You’re walking down a hazy road lined with antique streetlamps. The lights are glowing, faintly red, and splash pockets of color here and there along your path. The color begins to crawl out from under its given lamppost and all of the scenery becomes imbued, brushed in a singular hue of translucent rouge. Suddenly, you’re startled by a gruff voice from behind—oh, a German Shepherd, sitting at your feet. He speaks to you in a rhythmic bark ... A rhythmic bark. You awaken to the sound of the alarm clock and the sight of the warm morning sunlight.
It’s not unusual to realize upon awakening that elements of our true physical surroundings have been incorporated into our dreams. Though we normally consider sleep to be a time when we are completely cut off from the real world, in fact, there continues to be a flow of input from our sensory systems, which may be fluidly incorporated into a dream. Of course, a strong enough stimulus would lead to an awakening, a fact that most of us take for granted when relying on an alarm clock.
Research on external incorporation into dreams has explored the influences of several different sensory systems, including touch, sight, and smell, on our nightly creations. Tactile experiments show that both pressure and temperature can influence the content of a dream. In a study conducted by Nielsen (1993), participants wore a pressure cuff on their leg while sleeping in the laboratory. During REM sleep, experimenters inflated the cuff to produce pressure on the leg and subsequently awoke participants for dream reports. The authors found several examples of leg pressure incorporated into dreams, sometimes in a subtle yet direct fashion (ie, tingling in the leg), and sometimes in a more elaborate fashion (ie, a dream sequence that involved paralysis of the leg, attempts to move the leg resulting in intense discomfort). Thus the physical sensation of pressure on the leg was incorporated in idiosyncratic ways, perhaps depending on the prior narrative of the dream or the quality of sleep.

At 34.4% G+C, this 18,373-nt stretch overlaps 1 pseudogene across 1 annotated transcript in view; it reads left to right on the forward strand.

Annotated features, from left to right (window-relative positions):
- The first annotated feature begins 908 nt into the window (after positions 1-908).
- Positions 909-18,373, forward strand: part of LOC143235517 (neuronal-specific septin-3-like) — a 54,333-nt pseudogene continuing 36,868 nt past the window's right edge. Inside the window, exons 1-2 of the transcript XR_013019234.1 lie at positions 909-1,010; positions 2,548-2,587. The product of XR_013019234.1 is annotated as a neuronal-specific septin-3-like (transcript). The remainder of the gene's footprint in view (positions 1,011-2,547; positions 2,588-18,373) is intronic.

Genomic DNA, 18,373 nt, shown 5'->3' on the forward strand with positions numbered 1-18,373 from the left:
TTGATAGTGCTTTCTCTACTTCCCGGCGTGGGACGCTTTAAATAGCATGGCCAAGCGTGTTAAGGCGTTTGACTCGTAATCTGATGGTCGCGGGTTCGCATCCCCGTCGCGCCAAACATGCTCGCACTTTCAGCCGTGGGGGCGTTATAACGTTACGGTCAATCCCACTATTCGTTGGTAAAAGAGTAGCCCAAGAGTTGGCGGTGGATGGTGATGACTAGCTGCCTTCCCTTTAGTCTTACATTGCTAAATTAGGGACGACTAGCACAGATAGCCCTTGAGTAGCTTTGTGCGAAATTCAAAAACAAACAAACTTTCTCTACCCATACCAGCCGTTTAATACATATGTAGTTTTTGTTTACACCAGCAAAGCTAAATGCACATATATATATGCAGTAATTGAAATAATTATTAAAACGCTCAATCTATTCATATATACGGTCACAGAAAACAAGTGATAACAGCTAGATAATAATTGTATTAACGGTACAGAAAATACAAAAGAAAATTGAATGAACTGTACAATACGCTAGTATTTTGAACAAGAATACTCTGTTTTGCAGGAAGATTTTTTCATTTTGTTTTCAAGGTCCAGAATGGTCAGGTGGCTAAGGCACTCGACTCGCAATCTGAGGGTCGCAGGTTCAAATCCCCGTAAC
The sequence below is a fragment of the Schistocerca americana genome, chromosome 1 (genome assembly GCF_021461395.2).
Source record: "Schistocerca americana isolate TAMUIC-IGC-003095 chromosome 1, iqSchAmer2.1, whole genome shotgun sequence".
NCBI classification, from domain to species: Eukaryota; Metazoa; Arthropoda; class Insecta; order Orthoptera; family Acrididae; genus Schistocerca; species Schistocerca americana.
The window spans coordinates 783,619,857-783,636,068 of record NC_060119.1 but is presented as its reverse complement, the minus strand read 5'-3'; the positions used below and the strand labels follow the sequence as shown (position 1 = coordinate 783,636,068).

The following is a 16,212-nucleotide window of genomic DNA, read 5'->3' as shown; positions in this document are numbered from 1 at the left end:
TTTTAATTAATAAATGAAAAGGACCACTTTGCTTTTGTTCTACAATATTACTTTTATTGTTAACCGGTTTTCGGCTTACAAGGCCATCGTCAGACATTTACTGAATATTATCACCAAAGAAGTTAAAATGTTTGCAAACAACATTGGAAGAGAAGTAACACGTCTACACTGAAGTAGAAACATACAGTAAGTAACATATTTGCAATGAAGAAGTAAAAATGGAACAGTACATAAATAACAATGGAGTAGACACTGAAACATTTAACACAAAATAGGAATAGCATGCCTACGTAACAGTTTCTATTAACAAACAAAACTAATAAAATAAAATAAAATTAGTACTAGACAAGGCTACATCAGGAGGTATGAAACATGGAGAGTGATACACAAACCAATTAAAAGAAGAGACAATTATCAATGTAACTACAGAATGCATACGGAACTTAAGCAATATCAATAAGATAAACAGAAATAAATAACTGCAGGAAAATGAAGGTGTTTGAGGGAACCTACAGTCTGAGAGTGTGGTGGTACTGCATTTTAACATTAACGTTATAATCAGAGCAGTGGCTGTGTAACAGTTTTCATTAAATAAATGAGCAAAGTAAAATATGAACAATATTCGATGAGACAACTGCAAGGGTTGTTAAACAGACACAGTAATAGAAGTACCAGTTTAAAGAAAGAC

In another niche of the dream field, researchers have made use of sensory stimuli as a tool for increasing lucidity. Many of the sleep masks marketed for lucid dreaming rely on blinking red lights that flash during REM sleep; these red lights appear within the dream, and clue the dreamer into the fact that they are actually sleeping. Successful users report seeing flashes of light in their dreams, for example “I was walking along a road with my boss and the whole scene flashed, cueing me that I was dreaming. I mentioned it to him, and flew a little to prove it” (subject dream report in LaBerge & Levitan, 1995). In this case, the users rely on a premeditated cue to trigger lucidity. Conceivably, other sensory signals, such as the pressure cuff, could similarly be used to induce lucid dreams.
One important question is just how much sensory stimuli is able to pierce through the barrier of sleep and into your dreams. Probably there are variations in sensitivity, similar to waking experience, where certain individuals are more aware of sensory quality and bodily sensation than others. An original project by Elizaveta Solomonova will explore sensory incorporations in the dreams of Vipassana meditators, a technique that focuses on awareness of body sensations. Funded by Mind and Life Institute, this project may reveal whether body-oriented contemplative practice alters embodied experience in dreams. In all cases, the impact of sensory stimuli on dreams suggests that the creation of dreams occurs as much in the body as it does in the mind, and underlines the role of the body in conscious experience.
LaBerge, S., & Levitan, L. (1995). Validity established of DreamLight cues for eliciting lucid dreaming. Dreaming, 5(3), 159-168.
Nielsen, T. A. (1993). Changes in the kinesthetic content of dreams following somatosensory stimulation of leg muscles during REM sleep. Dreaming, 3(2), 99-113.
Elizaveta Solomonova. University of Montreal. Embodied dreaming and procedural memory consolidation following daytime nap in Vipassana meditators and non-meditating controls: a neurophenomenological study. http://www.mindandlife.org/grants/varela-awards/varela-awardees/